The positive relationship between insulin resistance and cardiovascular disease, including angina pectoris, has been studied extensively. Troglitazone, which reduces insulin resistance, is thought to decrease clinical manifestations of coronary vasospastic angina pectoris. Murakami and associates evaluated the effectiveness of troglitazone in decreasing anginal episodes in patients with diabetes mellitus.
Ten patients with diabetes who had a history of spontaneous or provoked coronary vasospasm and residual angina pectoris were enrolled in the study. Coronary vasospastic angina pectoris was defined as angina pectoris with angiographically demonstrated (spontaneous or acetylcholine-provoked) coronary spasm. Patients with fixed organic stenosis or those receiving insulin were excluded from the study. Patients received troglitazone in a dosage of 400 mg per day for four months. Changes in anginal episodes were measured at baseline and at four months by counting the number of episodes per month, the duration of each episode and the number of self-administered sublingual nitrates. Reactive changes in the lumen diameter of the right brachial artery following transient occlusion for five minutes were measured by two-dimensional ultrasonography (flow-mediated endothelium-dependent vasodilatation) and after administration of sublingual glyceril trinitrate at baseline and at four months.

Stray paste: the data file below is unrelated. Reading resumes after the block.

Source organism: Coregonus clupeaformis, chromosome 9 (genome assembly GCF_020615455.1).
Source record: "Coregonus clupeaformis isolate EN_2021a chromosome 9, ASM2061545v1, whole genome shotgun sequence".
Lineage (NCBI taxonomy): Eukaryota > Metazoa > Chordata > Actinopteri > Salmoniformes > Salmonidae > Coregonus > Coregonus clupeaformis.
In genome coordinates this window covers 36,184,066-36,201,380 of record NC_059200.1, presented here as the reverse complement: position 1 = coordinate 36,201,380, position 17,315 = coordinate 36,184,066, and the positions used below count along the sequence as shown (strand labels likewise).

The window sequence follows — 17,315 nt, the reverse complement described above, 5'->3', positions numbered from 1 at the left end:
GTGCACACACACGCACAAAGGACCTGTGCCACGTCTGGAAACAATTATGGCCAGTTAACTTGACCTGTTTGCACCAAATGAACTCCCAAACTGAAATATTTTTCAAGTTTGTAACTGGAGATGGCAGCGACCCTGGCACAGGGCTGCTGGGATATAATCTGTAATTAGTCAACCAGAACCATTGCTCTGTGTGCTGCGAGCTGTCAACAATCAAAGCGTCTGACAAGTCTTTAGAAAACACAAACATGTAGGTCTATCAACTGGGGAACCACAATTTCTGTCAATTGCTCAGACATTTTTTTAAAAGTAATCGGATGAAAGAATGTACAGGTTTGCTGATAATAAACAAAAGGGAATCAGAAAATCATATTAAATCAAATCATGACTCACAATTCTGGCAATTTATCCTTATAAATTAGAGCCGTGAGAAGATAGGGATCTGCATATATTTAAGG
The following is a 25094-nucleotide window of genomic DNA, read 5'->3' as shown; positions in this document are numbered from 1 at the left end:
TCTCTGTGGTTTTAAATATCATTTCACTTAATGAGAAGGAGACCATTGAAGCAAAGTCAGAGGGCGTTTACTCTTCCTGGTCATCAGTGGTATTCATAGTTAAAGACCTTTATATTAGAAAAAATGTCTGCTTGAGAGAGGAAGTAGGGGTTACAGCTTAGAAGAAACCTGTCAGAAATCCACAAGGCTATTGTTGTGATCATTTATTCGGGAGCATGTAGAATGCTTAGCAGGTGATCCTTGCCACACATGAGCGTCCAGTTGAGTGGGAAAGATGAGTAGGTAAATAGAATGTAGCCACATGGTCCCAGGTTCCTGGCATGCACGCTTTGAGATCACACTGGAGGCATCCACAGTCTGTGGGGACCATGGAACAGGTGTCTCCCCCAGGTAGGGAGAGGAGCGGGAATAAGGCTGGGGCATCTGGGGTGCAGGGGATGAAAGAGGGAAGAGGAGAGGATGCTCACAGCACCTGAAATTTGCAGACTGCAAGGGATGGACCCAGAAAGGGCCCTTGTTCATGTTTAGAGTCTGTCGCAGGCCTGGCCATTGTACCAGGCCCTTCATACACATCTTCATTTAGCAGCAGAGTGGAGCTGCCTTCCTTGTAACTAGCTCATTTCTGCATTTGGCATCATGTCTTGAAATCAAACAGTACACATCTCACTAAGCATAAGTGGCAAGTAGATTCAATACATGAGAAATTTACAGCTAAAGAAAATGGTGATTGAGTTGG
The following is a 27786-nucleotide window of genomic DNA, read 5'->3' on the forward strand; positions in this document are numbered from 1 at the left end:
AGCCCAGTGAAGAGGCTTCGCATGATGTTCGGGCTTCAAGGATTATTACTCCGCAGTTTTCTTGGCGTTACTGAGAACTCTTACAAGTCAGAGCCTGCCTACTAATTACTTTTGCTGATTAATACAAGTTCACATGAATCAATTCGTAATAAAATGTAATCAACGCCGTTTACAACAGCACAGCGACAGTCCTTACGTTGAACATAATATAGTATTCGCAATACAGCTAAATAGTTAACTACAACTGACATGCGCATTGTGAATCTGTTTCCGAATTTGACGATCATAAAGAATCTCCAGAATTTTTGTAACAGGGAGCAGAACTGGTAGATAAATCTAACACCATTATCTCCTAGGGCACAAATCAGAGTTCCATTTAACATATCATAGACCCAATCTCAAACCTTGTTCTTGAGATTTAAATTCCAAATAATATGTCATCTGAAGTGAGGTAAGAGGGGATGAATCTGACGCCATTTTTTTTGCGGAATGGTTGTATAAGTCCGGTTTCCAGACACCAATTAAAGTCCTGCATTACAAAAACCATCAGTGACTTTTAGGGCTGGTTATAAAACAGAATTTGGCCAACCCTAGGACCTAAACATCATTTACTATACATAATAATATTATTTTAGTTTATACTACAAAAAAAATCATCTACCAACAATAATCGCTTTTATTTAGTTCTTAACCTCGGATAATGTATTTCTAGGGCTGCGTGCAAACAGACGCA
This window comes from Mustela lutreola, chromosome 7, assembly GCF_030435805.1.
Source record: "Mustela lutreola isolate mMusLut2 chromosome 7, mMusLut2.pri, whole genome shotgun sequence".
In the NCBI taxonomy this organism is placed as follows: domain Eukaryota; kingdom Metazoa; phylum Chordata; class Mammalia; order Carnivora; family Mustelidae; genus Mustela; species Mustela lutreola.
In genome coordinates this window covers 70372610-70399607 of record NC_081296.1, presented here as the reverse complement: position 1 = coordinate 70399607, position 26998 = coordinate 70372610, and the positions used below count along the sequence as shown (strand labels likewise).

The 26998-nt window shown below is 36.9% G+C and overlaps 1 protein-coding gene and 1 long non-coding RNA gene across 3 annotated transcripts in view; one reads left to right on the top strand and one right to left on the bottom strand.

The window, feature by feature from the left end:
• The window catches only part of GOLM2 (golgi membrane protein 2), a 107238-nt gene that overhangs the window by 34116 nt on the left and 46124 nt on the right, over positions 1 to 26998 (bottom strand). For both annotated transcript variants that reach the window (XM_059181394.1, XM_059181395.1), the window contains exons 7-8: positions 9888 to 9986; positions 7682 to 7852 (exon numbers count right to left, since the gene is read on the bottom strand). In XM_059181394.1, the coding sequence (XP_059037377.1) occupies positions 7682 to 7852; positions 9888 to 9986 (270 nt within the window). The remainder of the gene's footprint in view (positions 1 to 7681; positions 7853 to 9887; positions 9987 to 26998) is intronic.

The number and duration of anginal episodes were significantly reduced after medication. The use of sublingual nitrates also tended to decrease after medication. Flow-mediated endothelium-dependent vasodilation improved after medication, correlating with the reduction in episode duration. There were no adverse effects associated with troglitazone use.
The authors conclude that troglitazone decreases the number and duration of anginal episodes in patients with diabetes who have coronary vasospastic angina pectoris. However, its exact mechanism of action is not clearly understood. One plausible explanation is that the decrease in anginal episodes may be associated with improvement of the dysfunctional endothelium-dependent vasoreactivity that is linked to insulin resistance.